Making heads and tails of embryo development: lessons from the humble fly
MELBOURNE, TUESDAY 27 OCTOBER 2015: A member of a protein family that is usually associated with immune destruction of virally infected or cancerous cells has been found to control the release from cells of a critical growth factor governing head and tail development in fruit flies (Drosophila melanogaster). This may help explain how these perforin-like proteins function in human brain development and neurodevelopmental disorders such as Autism Spectrum Disorder.
The team believes their findings may provide new opportunities for the generation of novel therapeutics – for example, in the treatment of brain developmental disorders and conditions such as Autism Spectrum Disorder.
The research published today in Nature Communications was carried out at Monash University by postdoctoral researcher Dr Michelle Henstridge, Australian Research Council DECRA Fellow Dr Travis Johnson, and co-led by Associate Professor Coral Warr in the School of Biological Sciences and Professor James Whisstock in the Department of Biochemistry and Molecular Biology. Their research solves a long-standing question in developmental biology: how is the growth factor in the fly embryo controlled in order to determine where the head and tail form?
“These findings are significant and exciting as they suggest a completely new mechanism for how growth factor activity can be controlled,” Dr Johnson said.
Dr Henstridge added: “Understanding how growth factor activity is controlled is vital because loss of control of growth factors underlies many of the major diseases that afflict society, such as cancer and obesity.”
The perforin-like protein in the fruit fly is called ‘Torso-like’ because female flies lacking this protein produce embryos lacking heads and tails.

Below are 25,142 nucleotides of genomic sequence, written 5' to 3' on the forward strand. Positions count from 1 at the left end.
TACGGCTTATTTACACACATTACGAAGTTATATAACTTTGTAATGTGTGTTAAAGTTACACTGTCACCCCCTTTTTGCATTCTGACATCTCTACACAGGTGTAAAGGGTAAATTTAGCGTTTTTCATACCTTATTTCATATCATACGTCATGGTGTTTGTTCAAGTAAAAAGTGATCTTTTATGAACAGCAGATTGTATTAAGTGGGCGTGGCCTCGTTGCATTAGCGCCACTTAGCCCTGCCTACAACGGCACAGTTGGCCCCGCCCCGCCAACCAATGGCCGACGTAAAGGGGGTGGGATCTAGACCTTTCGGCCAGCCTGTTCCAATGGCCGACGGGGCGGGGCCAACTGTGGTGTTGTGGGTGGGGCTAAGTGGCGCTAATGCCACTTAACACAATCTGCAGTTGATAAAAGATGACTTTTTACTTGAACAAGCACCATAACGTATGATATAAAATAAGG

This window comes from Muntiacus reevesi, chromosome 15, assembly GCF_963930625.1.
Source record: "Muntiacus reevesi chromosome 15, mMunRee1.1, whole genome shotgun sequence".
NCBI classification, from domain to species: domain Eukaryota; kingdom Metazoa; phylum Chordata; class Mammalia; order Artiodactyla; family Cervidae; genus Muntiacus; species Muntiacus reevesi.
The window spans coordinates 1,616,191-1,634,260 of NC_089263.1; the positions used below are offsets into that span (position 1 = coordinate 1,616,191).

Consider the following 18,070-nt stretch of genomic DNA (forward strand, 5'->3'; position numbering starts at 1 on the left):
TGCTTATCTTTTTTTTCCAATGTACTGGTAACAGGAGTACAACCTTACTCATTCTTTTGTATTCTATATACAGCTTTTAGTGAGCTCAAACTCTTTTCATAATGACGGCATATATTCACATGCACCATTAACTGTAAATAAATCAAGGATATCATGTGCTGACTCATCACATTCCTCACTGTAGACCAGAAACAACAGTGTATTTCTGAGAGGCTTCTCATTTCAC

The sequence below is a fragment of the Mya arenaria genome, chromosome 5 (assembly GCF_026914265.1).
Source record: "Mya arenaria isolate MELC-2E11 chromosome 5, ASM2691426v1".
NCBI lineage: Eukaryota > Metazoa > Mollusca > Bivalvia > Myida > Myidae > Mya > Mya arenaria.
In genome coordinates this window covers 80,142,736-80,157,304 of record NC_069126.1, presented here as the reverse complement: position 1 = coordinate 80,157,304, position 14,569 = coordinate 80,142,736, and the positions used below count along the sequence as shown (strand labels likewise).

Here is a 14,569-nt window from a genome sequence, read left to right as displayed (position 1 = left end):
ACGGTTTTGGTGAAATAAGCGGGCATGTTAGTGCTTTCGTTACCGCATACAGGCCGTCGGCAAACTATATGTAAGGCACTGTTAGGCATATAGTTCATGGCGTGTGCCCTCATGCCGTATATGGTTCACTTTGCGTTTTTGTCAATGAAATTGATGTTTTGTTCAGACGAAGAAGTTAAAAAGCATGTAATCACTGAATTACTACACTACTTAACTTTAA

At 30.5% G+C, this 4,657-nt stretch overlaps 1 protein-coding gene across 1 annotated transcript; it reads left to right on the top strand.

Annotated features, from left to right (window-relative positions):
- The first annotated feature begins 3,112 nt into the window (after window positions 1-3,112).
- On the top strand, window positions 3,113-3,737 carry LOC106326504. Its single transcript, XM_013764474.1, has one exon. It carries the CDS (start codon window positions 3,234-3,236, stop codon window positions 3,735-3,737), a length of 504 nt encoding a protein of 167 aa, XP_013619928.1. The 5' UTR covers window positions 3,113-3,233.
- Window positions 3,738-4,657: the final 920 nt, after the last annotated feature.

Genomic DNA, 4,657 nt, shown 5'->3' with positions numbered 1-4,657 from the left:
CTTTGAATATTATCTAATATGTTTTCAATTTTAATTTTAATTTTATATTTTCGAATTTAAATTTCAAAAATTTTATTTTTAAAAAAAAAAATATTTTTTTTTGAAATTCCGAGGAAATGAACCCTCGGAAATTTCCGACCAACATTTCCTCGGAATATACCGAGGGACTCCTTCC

“The fruit fly Drosophila is a fantastic organism for investigating the question of how these perforin-like proteins act in embryo development; most of our knowledge of how human development and growth is regulated started with studies in the fruit fly. This is because most human genes controlling development and growth act in the same way in fruit flies,” Associate Professor Warr said.
Professor James Whisstock, who is also the Director of the Australian Research Council Centre of Excellence in Advanced Molecular Imaging, highlighted the significance of discovering that a protein related to the human immunity protein perforin – which punches holes in and kills foreign pathogen cells – is used to release a growth factor only at each end of the fly embryo.
“What’s exciting about our research is the discovery that a protein related to perforin – which usually functions to kill cells – is actually helping cells develop and differentiate in fly embryos. This is important because a group of perforin-like proteins found in the human brain have, in previous research, been shown to be associated with proper brain development,” Professor Whisstock said.
Associate Professor Warr added: “While we don’t yet know how these proteins work, we suspect they may also be involved in controlling growth factor release from cells.”
With support from a Monash University grant, they plan to continue to study fruit flies to explore the functions of important mammalian proteins on a much larger scale.
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The research was carried out using innovative microscopy and imaging techniques to observe how biological systems function at the molecular level. On this occasion the Olympus CV1000 laser scanning confocal microscope was used.
This was facilitated by the ARC Centre for Advanced Molecular Imaging whose Director is Professor James Whisstock at Monash University. The Centre brings together scientists from five Australian universities, as well as the University of Warwick (UK), the Australian Nuclear Science and Technology Organisation (ANSTO), synchrotrons in Australia and Germany and several high-tech companies.
Professor James Whisstock
Dr Michelle Henstridge
0424 568 314
The $39 million ARC-funded Imaging CoE develops and uses innovative imaging technologies to visualise the molecular interactions that underpin the immune system. Featuring an internationally renowned team of lead scientists across five major Australian Universities and academic and commercial partners globally, the Centre uses a truly multi scale and programmatic approach to imaging to deliver maximum impact.
The Imaging CoE is headquartered at Monash University with four collaborating organisations – La Trobe University, the University of Melbourne, University of New South Wales and the University of Queensland.
Image from top to bottom: 1. Embryo stained for markers of localised patterning. 2. Young embryo as seen under brightfield microscopy. 3. Confocal section of embryo expressing the growth factor required for patterning the head and tail. 4. Whole embryo confocal projection image. 5. Larva mutant for the torso-like gene with head and tail defects. 6. Normally patterned larva.